Of the four sides of our own extended family, one is gone, one is a mix of secular and religious, and two are very religious in belief and practice. Yet Becca and I have experienced very little interference or pressure regarding religion or our kids’ upbringing.
I’ve always assumed that was a rare and lucky thing. Some of the stories I hear from nonreligious parents make my toes curl. Shunning, tirades, threats, using kids as a wedge, pitting one family member against another, I’ve heard it all.
But if the survey is any indication, our situation may be lucky, but it isn’t uncommon at all. When asked to identify any sources of tension or conflict in their secular/religious marriage, just ten percent of respondents identified “Extended family pressure, actions, or concerns.”
I actually started wondering about this last year when I asked people in one of my secular parenting workshops to raise their hands if they’d experienced pressure or conflict from religious extended family. In a crowd of about fifty, maybe 7 or 8 hands went up. Curious, I asked the same thing in the next workshop. Same result.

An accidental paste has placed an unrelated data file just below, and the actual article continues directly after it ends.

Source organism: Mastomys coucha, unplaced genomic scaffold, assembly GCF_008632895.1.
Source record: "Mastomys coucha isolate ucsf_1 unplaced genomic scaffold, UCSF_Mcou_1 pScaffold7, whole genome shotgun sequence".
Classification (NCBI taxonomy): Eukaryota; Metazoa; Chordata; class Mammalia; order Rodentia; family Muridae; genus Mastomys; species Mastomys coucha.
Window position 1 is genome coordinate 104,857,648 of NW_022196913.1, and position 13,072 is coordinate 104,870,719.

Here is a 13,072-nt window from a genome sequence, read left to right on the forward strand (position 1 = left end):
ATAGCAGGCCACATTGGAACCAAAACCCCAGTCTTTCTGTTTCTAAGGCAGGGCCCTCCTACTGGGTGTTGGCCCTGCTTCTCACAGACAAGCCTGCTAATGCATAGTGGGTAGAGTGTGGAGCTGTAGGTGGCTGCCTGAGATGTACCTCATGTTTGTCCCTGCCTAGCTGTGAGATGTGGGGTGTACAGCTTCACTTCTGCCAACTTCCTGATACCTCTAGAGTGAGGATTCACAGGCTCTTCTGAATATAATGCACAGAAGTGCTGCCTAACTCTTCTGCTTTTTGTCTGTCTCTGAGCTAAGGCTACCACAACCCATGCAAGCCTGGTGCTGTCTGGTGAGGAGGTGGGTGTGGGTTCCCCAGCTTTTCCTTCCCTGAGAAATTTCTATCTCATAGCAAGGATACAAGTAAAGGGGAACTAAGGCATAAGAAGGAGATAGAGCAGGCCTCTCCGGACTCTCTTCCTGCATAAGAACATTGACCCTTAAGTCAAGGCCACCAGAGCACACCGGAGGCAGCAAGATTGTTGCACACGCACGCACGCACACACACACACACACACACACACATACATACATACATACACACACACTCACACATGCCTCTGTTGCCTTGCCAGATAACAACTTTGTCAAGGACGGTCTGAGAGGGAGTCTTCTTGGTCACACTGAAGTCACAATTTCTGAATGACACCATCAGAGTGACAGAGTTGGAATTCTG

Given my work, you’d think I would already have had a clear view of the issue. But my skewed perception results from something I’ve mentioned before called the news paradox. You hear about something terrible on the news, or in your inbox, and you think it’s something to worry about. But the fact that it’s on the news means it is newsworthy, which in most cases means it’s rare and you don’t have to worry about it. Car crashes happen every day, so they don’t usually make the news. Plane crashes are rare, and we hear about each and every one in graphic detail. So we race down the freeway, risking a very common death, but fear air travel, the safest of all major modes.